When Doris Matsui (search) announced plans last week to run for her late husband's seat in Congress, she chose the fastest and most historic route to Capitol Hill for women: being the widow of a man who was there already.

Since 1923, 44 women have gone to the House or Senate upon the death of a husband in office.

Matsui's husband, Rep. Robert T. Matsui (search), a Democrat who represented a Sacramento district for 26 years, died at 63 on Jan. 1 of a rare bone marrow disease. If Doris Matsui wins a special election this spring, she will join three other congressional widows on Capitol Hill, all of them in the House.

Matsui, a 60-year-old Washington lobbyist and former Clinton White House official, said her husband was among many who suggested she try to succeed him.

"It was a brief conversation during this very intense time. He said, `You'd make a wonderful member of Congress.' But he also said you have to feel it and do it for the right reasons. I want to continue his legacy and what he's done," she said. "But I want to blaze my own trail, too."

Since 1923, when California Republican Mae Ella Nolan (search) succeeded her late husband, John, in the House, deaths in Washington have propelled 36 widows to the House and eight to the Senate.

Though the phenomenon today accounts for only a few of the 79 women in Congress, it nonetheless remains one of the most assured, if woeful, paths to Capitol Hill.

"I tell people there are other ways you can be a member of Congress that's less painful," said Rep. Lois Capps, a California Democrat who in 1998 was elected to the seat of her late husband, Walter.

Matsui, like many congressional widows before her, came under immediate pressure to run for her husband's seat. She entered the race Jan. 12, asking "those who supported him to now support me."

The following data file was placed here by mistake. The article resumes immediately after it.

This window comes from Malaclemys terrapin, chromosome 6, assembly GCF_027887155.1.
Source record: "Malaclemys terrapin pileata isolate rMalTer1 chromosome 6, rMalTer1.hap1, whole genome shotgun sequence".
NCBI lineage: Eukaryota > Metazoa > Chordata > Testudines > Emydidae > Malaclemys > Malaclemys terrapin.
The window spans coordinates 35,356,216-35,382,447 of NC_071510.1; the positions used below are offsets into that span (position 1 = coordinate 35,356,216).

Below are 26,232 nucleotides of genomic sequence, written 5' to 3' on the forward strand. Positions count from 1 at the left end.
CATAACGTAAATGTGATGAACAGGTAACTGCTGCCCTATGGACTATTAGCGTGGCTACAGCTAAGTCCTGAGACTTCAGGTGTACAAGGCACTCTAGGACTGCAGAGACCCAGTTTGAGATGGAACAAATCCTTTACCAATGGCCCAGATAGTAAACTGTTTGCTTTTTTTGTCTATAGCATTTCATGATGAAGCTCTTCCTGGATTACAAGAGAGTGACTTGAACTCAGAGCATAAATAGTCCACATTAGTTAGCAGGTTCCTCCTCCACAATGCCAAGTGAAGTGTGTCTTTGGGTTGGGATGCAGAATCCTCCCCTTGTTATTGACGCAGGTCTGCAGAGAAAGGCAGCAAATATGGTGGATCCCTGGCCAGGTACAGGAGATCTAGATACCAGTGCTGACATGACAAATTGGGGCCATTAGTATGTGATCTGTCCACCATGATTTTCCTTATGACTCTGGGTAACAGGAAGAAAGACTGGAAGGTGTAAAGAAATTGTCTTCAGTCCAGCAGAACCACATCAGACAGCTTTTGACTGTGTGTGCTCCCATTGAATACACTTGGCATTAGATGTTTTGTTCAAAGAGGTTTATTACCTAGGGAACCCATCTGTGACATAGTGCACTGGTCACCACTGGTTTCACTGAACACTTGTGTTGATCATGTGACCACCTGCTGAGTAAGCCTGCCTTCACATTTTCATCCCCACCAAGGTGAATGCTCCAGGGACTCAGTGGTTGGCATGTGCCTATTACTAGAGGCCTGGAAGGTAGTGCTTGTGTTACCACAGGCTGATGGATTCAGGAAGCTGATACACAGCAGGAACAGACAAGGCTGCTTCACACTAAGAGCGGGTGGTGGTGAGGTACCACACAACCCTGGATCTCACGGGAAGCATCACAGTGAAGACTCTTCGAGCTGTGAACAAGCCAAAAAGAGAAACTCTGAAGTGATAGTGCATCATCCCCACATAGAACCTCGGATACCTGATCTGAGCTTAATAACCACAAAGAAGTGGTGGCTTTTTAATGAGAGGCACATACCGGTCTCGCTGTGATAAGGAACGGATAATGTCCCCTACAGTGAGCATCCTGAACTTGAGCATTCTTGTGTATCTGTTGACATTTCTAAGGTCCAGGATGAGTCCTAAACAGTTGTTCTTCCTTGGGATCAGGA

The outpouring of public sympathy and quick, critical endorsements from members of her party, including House Democratic Leader Nancy Pelosi of California, cleared the field of major challengers.

"Very few spouses ever lose," said Debbie Walsh, director of the Center for American Women and Politics at Rutgers University in New Jersey. Politically, "there's a huge advantage to being the widow."

California provided one of the few exceptions in 1999, when voters rejected Marta Macias Brown, running for the San Bernardino-area seat that had been held by her husband, Rep. George Brown.

In addition to Capps, the other congressional widows now in office are Mary Bono, a California Republican whose husband, former pop star Sonny Bono, was killed in a 1998 skiing accident, and Jo Ann Emerson, a Missouri Republican and former lobbyist who won her husband's seat in 1996 after he died of cancer.

Emerson, for her part, quickly immersed herself in issues important to her rural district, especially agriculture, and voters have since re-elected her four times.

"I knew I would win the election because of the sympathy vote," Emerson said of her first campaign. "But I also knew I had two years to prove myself."

And Capps, a nurse, carved out a niche in public health issues and has been re-elected three times.

Matsui's recent predecessors also include Missouri's Jean Carnahan, a Democrat who went to the Senate in place of her husband, Mel Carnahan. He was posthumously elected to the Senate after a plane crash just before Election Day 2000.

While 26 widows served just one term, others have gone on to long careers.

After the 1973 deaths of their husbands, Democratic Reps. Corrine "Lindy" Boggs of Louisiana and Cardiss Collins of Illinois spent 17 and 23 years in the House respectively. Margaret Chase Smith of Maine, elected in 1940 after the death of her husband, Clyde, served 32 distinguished years in the House and Senate. She was the first senator to denounce Sen. Joseph McCarthy in 1950, and she ran for the GOP presidential nomination in 1964.

For now, Matsui said, she is thinking only about serving out her husband's term, which started this month.

"Let's see what happens," she said. "Every two years you decide, and that's what I'm going to be doing."